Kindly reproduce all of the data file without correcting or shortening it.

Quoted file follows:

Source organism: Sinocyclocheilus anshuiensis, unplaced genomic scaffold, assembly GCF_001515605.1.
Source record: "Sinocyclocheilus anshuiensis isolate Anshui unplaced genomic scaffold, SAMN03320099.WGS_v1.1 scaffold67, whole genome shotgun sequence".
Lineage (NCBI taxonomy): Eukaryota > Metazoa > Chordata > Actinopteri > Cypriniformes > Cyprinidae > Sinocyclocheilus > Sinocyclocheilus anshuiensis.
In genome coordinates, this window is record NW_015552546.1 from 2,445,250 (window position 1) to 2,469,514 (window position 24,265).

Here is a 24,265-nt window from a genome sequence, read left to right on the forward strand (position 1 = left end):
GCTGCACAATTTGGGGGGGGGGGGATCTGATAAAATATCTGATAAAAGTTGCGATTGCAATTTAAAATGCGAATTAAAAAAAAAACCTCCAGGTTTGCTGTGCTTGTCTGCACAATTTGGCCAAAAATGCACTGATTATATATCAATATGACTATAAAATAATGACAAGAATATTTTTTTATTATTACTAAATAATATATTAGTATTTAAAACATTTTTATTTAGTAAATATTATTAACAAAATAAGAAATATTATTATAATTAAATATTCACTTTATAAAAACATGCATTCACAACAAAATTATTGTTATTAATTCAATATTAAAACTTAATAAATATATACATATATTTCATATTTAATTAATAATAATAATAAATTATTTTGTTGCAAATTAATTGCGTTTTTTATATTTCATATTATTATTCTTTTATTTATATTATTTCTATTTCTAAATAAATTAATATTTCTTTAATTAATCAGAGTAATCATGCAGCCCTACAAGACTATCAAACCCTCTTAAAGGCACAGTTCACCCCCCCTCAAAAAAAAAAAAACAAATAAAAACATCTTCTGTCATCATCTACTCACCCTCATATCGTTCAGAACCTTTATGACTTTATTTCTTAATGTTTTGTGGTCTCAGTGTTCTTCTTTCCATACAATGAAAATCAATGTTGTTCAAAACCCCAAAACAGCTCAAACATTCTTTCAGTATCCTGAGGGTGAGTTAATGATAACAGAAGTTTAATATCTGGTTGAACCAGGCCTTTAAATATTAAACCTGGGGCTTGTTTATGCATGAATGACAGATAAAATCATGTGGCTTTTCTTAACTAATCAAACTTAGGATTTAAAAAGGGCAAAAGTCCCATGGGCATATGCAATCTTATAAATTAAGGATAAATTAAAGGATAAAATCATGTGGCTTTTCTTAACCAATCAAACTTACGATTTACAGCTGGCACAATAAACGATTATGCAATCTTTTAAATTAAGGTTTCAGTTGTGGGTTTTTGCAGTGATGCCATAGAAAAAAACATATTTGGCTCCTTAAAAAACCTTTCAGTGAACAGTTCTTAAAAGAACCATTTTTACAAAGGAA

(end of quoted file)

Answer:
Source organism: Sinocyclocheilus anshuiensis, unplaced genomic scaffold, assembly GCF_001515605.1.
Source record: "Sinocyclocheilus anshuiensis isolate Anshui unplaced genomic scaffold, SAMN03320099.WGS_v1.1 scaffold67, whole genome shotgun sequence".
Lineage (NCBI taxonomy): Eukaryota > Metazoa > Chordata > Actinopteri > Cypriniformes > Cyprinidae > Sinocyclocheilus > Sinocyclocheilus anshuiensis.
In genome coordinates, this window is record NW_015552546.1 from 2,445,250 (window position 1) to 2,469,514 (window position 24,265).

Here is a 24,265-nt window from a genome sequence, read left to right on the forward strand (position 1 = left end):
GCTGCACAATTTGGGGGGGGGGGGATCTGATAAAATATCTGATAAAAGTTGCGATTGCAATTTAAAATGCGAATTAAAAAAAAAACCTCCAGGTTTGCTGTGCTTGTCTGCACAATTTGGCCAAAAATGCACTGATTATATATCAATATGACTATAAAATAATGACAAGAATATTTTTTTATTATTACTAAATAATATATTAGTATTTAAAACATTTTTATTTAGTAAATATTATTAACAAAATAAGAAATATTATTATAATTAAATATTCACTTTATAAAAACATGCATTCACAACAAAATTATTGTTATTAATTCAATATTAAAACTTAATAAATATATACATATATTTCATATTTAATTAATAATAATAATAAATTATTTTGTTGCAAATTAATTGCGTTTTTTATATTTCATATTATTATTCTTTTATTTATATTATTTCTATTTCTAAATAAATTAATATTTCTTTAATTAATCAGAGTAATCATGCAGCCCTACAAGACTATCAAACCCTCTTAAAGGCACAGTTCACCCCCCCTCAAAAAAAAAAAAACAAATAAAAACATCTTCTGTCATCATCTACTCACCCTCATATCGTTCAGAACCTTTATGACTTTATTTCTTAATGTTTTGTGGTCTCAGTGTTCTTCTTTCCATACAATGAAAATCAATGTTGTTCAAAACCCCAAAACAGCTCAAACATTCTTTCAGTATCCTGAGGGTGAGTTAATGATAACAGAAGTTTAATATCTGGTTGAACCAGGCCTTTAAATATTAAACCTGGGGCTTGTTTATGCATGAATGACAGATAAAATCATGTGGCTTTTCTTAACTAATCAAACTTAGGATTTAAAAAGGGCAAAAGTCCCATGGGCATATGCAATCTTATAAATTAAGGATAAATTAAAGGATAAAATCATGTGGCTTTTCTTAACCAATCAAACTTACGATTTACAGCTGGCACAATAAACGATTATGCAATCTTTTAAATTAAGGTTTCAGTTGTGGGTTTTTGCAGTGATGCCATAGAAAAAAACATATTTGGCTCCTTAAAAAACCTTTCAGTGAACAGTTCTTAAAAGAACCATTTTTACAAAGGAA